Ponder A Poem A Day – Accept What Comes Your Way

Adam and Eve couldn’t blame complex structures of economic systems or multiplex ties of work and relationships when they ran into problems with the moment at hand. Which tells me want and regret may comprise a problem which pre-dates every other hiccup, spiritual and otherwise, on the road to happiness. One of Emily Dickinson’s poems that gives me a big dose of “now” is “The difference between Despair”.

The difference between Despair
And Fear – is like the One
Between the instant of a Wreck –
And when the Wreck has been –

The Mind is smooth – no Motion –
Contented as the eye
Upon the Forehead of a Bust –
That knows – it cannot see –

Is there a “…difference between Despair” over BP Oil’s cataclysm in the Gulf of Mexico, “And Fear” that drives our revulsion about, and anticipation of, environmental problems? While the disaster has everyone focused on causes and solutions, it doesn’t have the instantaneous delivery aspect “of a Wreck – /And when the Wreck has been -”.  To dramatize the focus when our body is paralyzed and consciousness is as a light beam on the here and now of being caught in a smashup in traffic, the poem at once lifts us out of danger and shows us one of calamity’s values. Finding benefits of commonly held abhorence for pain, loss, death and other human suffering is not unusual in a poem of Dickinson’s.

Everyone wants to enjoy prime focus; ability to concentrate on the work in front of us. One of the benefits of meditation, of which I am a regular practitioner though for less time each day than is recommended, is increased awareness. This is another way of saying meditation can improve our ability to resist stress and worry. What is the difference between the attention given to the moment when we are caught in a disaster like “..the instant of a Wreck – ” and an instance of peace such as meditation? Both focus attention on the here-and-now to a heightened degree. Dickinson’s example, though, says that living in the present is far more intense than just having improved thoughts and an ability to prioritize. Or, another of meditation’s advantages, a better circulatory system and cardiovascular health. I think what’s going on here is a challenge to realize life itself is intense, dramatic and potentially overwhelming – if we’re paying attention.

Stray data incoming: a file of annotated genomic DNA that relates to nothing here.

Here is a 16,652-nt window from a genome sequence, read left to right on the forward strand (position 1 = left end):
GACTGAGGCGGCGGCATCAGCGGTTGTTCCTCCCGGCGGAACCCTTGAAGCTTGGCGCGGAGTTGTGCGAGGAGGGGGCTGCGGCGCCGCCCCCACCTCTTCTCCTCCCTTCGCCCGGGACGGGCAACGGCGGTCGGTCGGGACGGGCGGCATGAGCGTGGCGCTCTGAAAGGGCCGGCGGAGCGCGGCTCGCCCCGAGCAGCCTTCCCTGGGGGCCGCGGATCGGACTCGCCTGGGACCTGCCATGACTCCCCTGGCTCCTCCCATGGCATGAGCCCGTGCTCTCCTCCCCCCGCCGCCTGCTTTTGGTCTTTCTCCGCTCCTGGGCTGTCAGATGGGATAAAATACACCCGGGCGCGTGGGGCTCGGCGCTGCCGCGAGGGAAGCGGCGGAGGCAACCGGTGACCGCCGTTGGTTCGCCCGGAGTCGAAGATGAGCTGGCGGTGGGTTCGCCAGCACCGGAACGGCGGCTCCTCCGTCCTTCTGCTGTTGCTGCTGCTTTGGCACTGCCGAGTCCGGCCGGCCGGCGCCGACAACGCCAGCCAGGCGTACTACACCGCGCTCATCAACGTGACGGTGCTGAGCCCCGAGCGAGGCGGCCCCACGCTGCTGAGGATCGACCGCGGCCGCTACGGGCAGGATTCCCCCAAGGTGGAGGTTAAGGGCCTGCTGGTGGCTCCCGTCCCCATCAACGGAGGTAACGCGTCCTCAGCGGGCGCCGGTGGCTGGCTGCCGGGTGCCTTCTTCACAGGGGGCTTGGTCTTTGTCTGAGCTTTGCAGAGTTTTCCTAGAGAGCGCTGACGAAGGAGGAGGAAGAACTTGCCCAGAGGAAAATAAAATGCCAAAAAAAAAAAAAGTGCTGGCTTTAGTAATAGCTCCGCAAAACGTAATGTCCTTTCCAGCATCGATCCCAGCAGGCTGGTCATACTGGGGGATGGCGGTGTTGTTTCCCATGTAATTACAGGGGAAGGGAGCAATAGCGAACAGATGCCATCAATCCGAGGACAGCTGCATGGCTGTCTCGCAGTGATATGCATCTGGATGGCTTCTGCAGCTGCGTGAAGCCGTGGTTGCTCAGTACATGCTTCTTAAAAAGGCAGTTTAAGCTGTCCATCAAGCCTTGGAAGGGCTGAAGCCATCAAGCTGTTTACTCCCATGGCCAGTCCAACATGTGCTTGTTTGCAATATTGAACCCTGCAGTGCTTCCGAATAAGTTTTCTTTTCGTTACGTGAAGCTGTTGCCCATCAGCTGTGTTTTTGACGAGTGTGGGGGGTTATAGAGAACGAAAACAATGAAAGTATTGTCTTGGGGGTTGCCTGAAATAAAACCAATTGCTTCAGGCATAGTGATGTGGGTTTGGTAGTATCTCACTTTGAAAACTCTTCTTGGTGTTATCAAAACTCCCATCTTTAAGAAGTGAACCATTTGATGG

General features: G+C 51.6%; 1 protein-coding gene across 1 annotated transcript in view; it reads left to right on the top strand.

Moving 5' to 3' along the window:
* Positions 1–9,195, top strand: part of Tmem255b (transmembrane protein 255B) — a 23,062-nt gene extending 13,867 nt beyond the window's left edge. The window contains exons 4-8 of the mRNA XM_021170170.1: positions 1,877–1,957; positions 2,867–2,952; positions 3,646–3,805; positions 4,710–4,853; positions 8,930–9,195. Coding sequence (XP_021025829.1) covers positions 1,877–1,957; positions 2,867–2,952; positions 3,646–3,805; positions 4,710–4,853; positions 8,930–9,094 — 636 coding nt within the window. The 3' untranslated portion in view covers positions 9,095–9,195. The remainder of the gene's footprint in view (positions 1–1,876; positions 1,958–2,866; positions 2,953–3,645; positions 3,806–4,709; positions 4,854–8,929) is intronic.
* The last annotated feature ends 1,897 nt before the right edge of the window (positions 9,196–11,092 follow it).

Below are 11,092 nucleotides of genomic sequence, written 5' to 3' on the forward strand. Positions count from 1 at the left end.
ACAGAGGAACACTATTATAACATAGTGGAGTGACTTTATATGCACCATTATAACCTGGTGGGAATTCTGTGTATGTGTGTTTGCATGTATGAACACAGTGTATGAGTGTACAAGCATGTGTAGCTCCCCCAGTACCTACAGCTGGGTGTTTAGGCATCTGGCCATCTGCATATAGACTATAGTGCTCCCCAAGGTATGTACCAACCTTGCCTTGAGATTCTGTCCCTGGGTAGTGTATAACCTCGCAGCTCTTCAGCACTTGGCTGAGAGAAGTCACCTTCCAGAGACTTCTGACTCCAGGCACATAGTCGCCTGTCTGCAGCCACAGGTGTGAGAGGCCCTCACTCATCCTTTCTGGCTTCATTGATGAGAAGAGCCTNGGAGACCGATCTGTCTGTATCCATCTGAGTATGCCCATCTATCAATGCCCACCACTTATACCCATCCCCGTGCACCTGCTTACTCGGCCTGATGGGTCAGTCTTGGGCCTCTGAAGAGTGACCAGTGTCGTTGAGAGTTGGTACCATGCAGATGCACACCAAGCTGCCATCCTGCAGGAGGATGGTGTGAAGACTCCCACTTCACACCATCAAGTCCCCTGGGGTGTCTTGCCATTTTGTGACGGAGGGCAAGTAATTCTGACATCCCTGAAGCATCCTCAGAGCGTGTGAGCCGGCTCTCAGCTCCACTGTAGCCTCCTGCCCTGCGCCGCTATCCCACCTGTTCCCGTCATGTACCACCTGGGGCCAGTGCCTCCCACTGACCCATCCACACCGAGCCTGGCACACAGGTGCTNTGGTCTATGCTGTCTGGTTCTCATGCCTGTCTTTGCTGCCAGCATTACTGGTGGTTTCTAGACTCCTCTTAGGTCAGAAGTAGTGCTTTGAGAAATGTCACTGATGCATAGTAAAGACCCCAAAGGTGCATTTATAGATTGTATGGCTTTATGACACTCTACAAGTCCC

The second stanza actually sounds like meditation. “The Mind is smooth – no Motion – / Contented as the eye”. Instead of the bitter, harsh experience of a car crash, now the poem’s emphasis is on a pleasant, mild and agreeable stillness. Instead of imagining the stare of frightful eyes from a head-on driver plunged, like me, toward mutual doom, I have the honeyed stare of one admiring “.. the Forehead of a Bust -”.

Perhaps, like our ancestors, we will never be able to avoid the impulse to look for what the future will bring. For goodness sake, I don’t even understand most of what my past brought. I also wonder whether the cagey use of “it” in “That knows – it cannot see – ” avoids precision about whether “I” have potential for freedom from worry.

Or, if it’s the lifeless, stone head that is alone in its freedom from either despair or fear.

Ponder A Poem A Day – Accept What Comes Your Way